Tom Brady is learning very quickly that you can't win 'em all, and we're only sort of talking about his currently-losing record on the 2022-23 NFL season.

The formerly former quarterback was an equity investor in — and public ambassador of — the now spectacularly imploded crypto exchange FTX, which shocked the world this week with its tumultuous fall from web3 grace. Given that FTX is currently hurtling towards bankruptcy with an $8 billion bleed, we can't imagine how much money Brady actually lost.

Brady and soon-to-be-ex wife Gisele Bündchen announced their joint partnership with the fallen crypto giant back in June 2021, picking up where Larry David's "invest in stuff you don't understand at all ha ha relatable" Super Bowl ad left off with their own cursed commercial. The terms of the divorcing couple's agreement with FTX was never disclosed, but the now-defunct exchange would have been valued at $18 billion just a few weeks after their partnership was announced, following a $900 million funding round, so some serious money was in play.

"It's an incredibly exciting time in the crypto-world, and Sam and the revolutionary FTX team continue to open my eyes to the endless possibilities," Brady said in a press release at the time. "This particular opportunity showed us the importance of educating people about the power of crypto while simultaneously giving back to our communities and planet."

If Brady and Bündchen were to pick any crypto exchange to dig their nightshade-free claws into, FTX certainly made sense. FTX CEO Sam Bankman-Fried — who just set the record for the most wealth lost in a single day — strategically positioned himself as not just any ol' crypto bro, but Mr. Crypto Adult, pushing for regulation and realism in a chaotic, hype-driven industry.

His vision for crypto, per FTX advertisements, was not just a force for trolling and getting rich quick, but a force for good. Similarly, the former Brady Bunch have long positioned themselves as philanthropists; in that same press release, Bündchen noted that "Sam and I are both enthusiasts who share a belief that we are on this earth for a greater reason," that reason, apparently, being to save the world, one digital asset at a time. Aw.

Bündchen even starred in a series of print ads in the New Yorker alongside the now-disgraced CEO. They ran in June of this year, just as the crypto crash was starting to take hold. But if they seemed in poor taste then, they're even more cringe-inducing now.

"I'm in on FTX," read the ad, "because we share a passion for creating positive change."

Brady and Bündchen are far from the only stars with expensive ties to the imploded exchange. The Golden State Warriors' Stephen Curry apparently got some crypto advice from Tommy boy, gaining an equity stake last September; MLB wunderkind Shohei Ohtani became an equity investor and ambassador that November; tennis star Naomi Osaka achieved the same status just this past March. Indeed, FTX even took the whole "we definitely love sports" thing one step further by inking a long-term deal with the Miami Heat to rename their entire arena.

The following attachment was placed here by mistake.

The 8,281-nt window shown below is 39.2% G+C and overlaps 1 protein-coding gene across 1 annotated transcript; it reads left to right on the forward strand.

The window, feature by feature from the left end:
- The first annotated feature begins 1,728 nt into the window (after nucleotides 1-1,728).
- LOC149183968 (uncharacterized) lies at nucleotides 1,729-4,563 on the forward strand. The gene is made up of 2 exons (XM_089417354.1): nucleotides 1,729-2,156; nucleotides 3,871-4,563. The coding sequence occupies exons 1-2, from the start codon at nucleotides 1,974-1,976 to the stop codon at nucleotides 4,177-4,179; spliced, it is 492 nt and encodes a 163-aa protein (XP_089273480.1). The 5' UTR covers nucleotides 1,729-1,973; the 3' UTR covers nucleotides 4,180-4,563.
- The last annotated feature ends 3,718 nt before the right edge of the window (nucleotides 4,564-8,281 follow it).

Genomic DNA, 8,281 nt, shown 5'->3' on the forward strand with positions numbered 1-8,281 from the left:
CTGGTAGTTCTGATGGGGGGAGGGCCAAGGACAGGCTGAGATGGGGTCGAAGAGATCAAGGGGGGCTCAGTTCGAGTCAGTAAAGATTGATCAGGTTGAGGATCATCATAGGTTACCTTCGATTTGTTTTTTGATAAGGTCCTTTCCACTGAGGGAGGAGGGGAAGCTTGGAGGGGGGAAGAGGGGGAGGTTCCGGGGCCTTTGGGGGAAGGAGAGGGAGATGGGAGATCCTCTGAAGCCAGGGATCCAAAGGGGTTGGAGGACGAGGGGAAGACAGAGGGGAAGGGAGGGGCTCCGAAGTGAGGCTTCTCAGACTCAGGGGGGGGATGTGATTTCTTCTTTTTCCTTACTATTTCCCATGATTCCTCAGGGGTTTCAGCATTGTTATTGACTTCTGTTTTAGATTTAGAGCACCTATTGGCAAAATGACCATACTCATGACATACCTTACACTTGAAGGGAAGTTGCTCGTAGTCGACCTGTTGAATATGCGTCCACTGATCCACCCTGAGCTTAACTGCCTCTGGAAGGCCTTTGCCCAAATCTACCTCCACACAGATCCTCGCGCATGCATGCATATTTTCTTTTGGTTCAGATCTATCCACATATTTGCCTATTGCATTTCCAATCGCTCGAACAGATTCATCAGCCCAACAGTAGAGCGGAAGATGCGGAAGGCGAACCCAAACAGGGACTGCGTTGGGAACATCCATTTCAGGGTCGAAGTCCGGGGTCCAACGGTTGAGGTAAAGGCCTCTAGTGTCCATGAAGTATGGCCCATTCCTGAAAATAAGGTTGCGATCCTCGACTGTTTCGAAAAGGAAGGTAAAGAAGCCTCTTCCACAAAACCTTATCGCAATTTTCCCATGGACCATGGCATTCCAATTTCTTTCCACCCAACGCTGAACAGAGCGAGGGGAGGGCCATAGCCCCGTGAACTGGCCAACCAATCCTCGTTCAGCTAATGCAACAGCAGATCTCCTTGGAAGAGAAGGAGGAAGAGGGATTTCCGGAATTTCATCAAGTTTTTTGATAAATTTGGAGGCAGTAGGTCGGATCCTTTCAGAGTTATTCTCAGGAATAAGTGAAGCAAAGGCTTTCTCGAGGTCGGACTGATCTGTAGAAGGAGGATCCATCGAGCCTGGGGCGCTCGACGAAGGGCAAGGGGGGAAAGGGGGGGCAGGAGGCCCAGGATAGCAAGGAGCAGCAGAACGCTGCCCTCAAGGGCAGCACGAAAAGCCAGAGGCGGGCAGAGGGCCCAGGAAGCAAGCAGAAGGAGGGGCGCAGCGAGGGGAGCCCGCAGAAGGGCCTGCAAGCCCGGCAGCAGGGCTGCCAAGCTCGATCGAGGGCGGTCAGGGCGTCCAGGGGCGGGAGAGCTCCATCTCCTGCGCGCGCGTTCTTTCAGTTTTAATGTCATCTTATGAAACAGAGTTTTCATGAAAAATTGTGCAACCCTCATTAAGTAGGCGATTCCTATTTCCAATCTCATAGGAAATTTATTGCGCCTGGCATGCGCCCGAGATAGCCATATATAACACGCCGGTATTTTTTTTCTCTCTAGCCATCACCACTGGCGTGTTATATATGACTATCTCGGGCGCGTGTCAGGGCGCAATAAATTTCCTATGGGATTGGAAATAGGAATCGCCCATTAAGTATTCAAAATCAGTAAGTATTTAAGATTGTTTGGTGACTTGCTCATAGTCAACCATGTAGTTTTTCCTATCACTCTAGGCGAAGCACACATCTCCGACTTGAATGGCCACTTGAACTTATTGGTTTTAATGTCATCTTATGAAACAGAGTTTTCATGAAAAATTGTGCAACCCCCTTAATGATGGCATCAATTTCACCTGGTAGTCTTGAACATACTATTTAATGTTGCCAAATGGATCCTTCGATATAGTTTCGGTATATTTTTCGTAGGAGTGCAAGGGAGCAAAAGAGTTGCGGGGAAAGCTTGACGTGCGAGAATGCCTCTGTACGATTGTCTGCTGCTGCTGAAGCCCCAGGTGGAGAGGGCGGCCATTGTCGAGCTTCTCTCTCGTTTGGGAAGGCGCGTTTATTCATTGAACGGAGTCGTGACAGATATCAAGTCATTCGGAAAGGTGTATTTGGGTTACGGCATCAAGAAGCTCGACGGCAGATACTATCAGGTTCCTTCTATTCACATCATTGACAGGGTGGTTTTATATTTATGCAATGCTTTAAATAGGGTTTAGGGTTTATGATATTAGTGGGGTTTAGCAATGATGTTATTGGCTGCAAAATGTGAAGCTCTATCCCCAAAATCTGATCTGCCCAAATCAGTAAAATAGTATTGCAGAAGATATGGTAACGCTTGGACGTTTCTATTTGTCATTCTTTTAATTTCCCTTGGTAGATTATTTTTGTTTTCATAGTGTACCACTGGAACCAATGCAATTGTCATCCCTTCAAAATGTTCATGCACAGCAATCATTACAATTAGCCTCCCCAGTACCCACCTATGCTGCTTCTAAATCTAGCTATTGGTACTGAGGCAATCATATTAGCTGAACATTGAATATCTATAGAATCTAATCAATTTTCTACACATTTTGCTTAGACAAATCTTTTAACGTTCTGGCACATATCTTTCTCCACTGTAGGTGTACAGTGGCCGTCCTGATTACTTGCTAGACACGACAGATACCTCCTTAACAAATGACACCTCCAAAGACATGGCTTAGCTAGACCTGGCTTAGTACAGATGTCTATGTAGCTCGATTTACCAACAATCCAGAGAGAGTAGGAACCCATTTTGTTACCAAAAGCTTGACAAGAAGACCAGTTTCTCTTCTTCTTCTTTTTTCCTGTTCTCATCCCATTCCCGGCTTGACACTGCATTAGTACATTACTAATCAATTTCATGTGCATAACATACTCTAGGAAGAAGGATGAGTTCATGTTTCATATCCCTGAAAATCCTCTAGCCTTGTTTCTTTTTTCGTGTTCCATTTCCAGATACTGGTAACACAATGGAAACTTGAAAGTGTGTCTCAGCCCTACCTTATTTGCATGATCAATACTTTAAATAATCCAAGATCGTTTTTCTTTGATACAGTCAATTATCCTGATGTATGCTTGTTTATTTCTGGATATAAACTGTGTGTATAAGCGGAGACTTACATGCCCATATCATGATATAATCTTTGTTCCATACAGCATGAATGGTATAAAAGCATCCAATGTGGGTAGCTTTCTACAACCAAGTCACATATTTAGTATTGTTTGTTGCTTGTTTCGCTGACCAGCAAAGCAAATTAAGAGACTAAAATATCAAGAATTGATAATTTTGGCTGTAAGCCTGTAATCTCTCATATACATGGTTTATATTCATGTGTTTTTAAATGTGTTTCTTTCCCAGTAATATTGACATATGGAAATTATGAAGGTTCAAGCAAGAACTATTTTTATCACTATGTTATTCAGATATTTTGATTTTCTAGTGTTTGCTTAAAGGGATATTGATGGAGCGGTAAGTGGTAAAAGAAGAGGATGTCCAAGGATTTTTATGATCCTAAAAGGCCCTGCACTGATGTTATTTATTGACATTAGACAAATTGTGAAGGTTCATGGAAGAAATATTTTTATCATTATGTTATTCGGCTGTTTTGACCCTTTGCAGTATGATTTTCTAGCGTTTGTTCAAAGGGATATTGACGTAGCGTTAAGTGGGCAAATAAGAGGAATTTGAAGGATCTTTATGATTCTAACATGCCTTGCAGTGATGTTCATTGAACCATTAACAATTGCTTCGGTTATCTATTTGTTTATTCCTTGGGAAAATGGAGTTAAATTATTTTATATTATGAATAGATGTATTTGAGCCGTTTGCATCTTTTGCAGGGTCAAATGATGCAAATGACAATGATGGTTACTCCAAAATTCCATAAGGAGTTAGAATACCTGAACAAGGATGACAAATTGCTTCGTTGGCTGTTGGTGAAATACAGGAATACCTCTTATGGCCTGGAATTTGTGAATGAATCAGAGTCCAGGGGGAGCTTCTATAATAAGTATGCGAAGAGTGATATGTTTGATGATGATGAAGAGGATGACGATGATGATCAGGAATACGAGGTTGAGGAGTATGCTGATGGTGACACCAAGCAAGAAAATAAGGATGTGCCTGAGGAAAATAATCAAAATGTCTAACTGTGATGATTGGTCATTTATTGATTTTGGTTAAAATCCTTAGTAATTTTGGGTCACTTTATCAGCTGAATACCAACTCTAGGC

It's worth noting that while losing a ton of money generally sucks for anyone, all of these figures, Brady and Bündchen especially, will likely come out just fine. Will the divorcing power couple have to sell their island or something? Maybe. But the former's current one-year NFL contract is worth $15 million, while the latter was the world's highest-paid model for 14 years in a row. Prior to the FTX news, they held a combined net worth of roughly $650 million.

And on that note, celebs don't become ambassadors so that the companies they represent get their money; they become ambassadors so that companies can make money off of their ambassadors' adoring fans. And to that end, it's one thing to hawk Subway (which we totally, for sure, one hundred percent believe that Brady actually eats when he's not held hostage for promos).

But crypto is an asset, and celebrities, for whatever reason, thought it was totally cool and fine to sell unstable investments to consumers like shoes or makeup or sandwiches they don't eat. And any real people who bought in will, as always, be the ones who hurt the most.

More on crypto celebs: Crypto Exchanges Lay Off Thousands, Months After Uber-Expensive Super Bowl Ads

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